Exploring Business Opportunities in Cuba

We’ve launched a new thought leadership series with our IPREX partners called Global Perspectives. Each month we will look at a global issue and share our perspective on the business implications and communications challenges involved with the selected topic.

Our first Global Perspectives tackles the changes in Cuba.

Read below for thoughts on doing business into Cuba from IPREX partners around the world.

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BEIJING  “Closer economic ties between Cuba and the U.S. are to be welcomed, especially as global trading patterns are evolving and becoming much more multilateral. Chinese trade with Latin America has grown rapidly in recent years, surpassing US $258 billion in 2014.

“China is the second-largest trading partner of many countries including Argentina and Cuba, and a primary source of credit. That is a massive change from 1990s, when China ranked just 17th on the list of Latin American export destinations.”  Maggie Chan, Director, Greater China, Newell PR

 

BERLIN – “Cuba is a country in transition – that is the impression of two ORCA executives who travelled the country in October and December 2015. A number of small but profound changes are transforming everyday life on the Caribbean island. Small business is gaining ground, Cubans are becoming private employers, and tourism is booming; new resorts are popping up on wonderful beaches. The run on the Cuban market has already begun.

“The German Vice Chancellor recently visited the island, accompanied by a business delegation 60-strong, with the aim to boost economic cooperation. He emphasized that “German firms can offer Cuba very good solutions, particularly in the fields of energy, health, machinery and plant engineering.” As specialists in public diplomacy, we can assist with these development opportunities.  Michael T. Schröder, Managing Director, ORCA Affairs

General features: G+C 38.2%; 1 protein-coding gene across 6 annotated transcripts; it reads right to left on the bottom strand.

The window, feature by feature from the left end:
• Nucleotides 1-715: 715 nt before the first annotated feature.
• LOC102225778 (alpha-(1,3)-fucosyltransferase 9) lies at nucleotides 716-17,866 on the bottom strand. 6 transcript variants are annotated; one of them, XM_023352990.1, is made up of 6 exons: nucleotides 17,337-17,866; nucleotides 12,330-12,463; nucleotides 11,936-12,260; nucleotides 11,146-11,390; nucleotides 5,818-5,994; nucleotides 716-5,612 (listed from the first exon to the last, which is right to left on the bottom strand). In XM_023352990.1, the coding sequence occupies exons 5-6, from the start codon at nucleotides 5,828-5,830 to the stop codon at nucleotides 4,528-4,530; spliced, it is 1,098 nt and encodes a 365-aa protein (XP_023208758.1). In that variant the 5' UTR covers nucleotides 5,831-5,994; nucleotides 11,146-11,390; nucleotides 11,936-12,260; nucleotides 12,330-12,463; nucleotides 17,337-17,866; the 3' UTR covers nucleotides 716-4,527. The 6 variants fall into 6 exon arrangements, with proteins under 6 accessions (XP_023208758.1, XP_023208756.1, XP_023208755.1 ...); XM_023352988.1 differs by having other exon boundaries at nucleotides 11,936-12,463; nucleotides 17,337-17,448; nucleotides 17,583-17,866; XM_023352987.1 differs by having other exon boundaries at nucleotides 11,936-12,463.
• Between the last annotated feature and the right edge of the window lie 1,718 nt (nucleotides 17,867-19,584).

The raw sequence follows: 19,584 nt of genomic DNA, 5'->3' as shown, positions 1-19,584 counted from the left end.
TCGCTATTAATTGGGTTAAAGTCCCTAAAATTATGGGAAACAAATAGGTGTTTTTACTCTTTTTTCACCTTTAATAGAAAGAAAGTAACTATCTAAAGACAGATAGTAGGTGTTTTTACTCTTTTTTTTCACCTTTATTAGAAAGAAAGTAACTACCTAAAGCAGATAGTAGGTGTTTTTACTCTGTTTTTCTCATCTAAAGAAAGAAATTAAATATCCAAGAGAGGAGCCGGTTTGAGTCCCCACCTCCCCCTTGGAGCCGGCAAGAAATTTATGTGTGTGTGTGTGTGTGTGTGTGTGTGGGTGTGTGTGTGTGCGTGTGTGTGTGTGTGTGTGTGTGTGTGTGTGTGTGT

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DALLAS  “While U.S. restrictions have eased for certain industries, it is only the first step on a much longer road to normalized U.S.-Cuba relations. There are still strict regulations regarding how U.S. businesses must operate in Cuba.

“It is important that businesses beginning to serve the Cuban marketplace choose a partner that understands the complexities of a market that has been off-limits to Americans for 50 years.” Jody Venturoni, Partner, LDWWgroup

 

FORT LAUDERDALE  “How to do business with Cuba is a major topic of interest in South Florida, where conversations are happening between Cuban and American entrepreneurs.  While the Castro dictatorship understandably remains a source of outrage for Cuban-Americans and others, President Obama’s reopening of diplomatic relations between the United States and Cuba and allowing certain types of trade has generated tremendous interest in the business community.

“Cuba’s potential for airlines, cruise lines, hotels and other travel-related companies is obvious, but will not be realized until the embargo is lifted. Meanwhile, companies of all sizes should focus on cultural exchange and philanthropic work to build the relationships and brand recognition they will need when trade barriers are removed.” Jane Grant, President, Pierson Grant Public Relations